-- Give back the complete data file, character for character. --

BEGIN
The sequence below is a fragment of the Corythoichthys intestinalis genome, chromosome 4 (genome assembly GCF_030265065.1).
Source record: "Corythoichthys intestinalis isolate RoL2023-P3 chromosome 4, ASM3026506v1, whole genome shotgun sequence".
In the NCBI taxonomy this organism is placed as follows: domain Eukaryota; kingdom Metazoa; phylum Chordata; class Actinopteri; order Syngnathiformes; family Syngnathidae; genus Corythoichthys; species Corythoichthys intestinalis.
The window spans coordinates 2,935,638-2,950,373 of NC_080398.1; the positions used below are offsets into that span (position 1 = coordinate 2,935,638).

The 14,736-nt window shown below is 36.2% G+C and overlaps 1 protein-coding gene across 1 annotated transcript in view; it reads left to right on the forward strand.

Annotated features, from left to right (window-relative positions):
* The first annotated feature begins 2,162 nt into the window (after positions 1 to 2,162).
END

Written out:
The sequence below is a fragment of the Corythoichthys intestinalis genome, chromosome 4 (genome assembly GCF_030265065.1).
Source record: "Corythoichthys intestinalis isolate RoL2023-P3 chromosome 4, ASM3026506v1, whole genome shotgun sequence".
In the NCBI taxonomy this organism is placed as follows: domain Eukaryota; kingdom Metazoa; phylum Chordata; class Actinopteri; order Syngnathiformes; family Syngnathidae; genus Corythoichthys; species Corythoichthys intestinalis.
The window spans coordinates 2,935,638-2,950,373 of NC_080398.1; the positions used below are offsets into that span (position 1 = coordinate 2,935,638).

The 14,736-nt window shown below is 36.2% G+C and overlaps 1 protein-coding gene across 1 annotated transcript in view; it reads left to right on the forward strand.

Annotated features, from left to right (window-relative positions):
* The first annotated feature begins 2,162 nt into the window (after positions 1 to 2,162).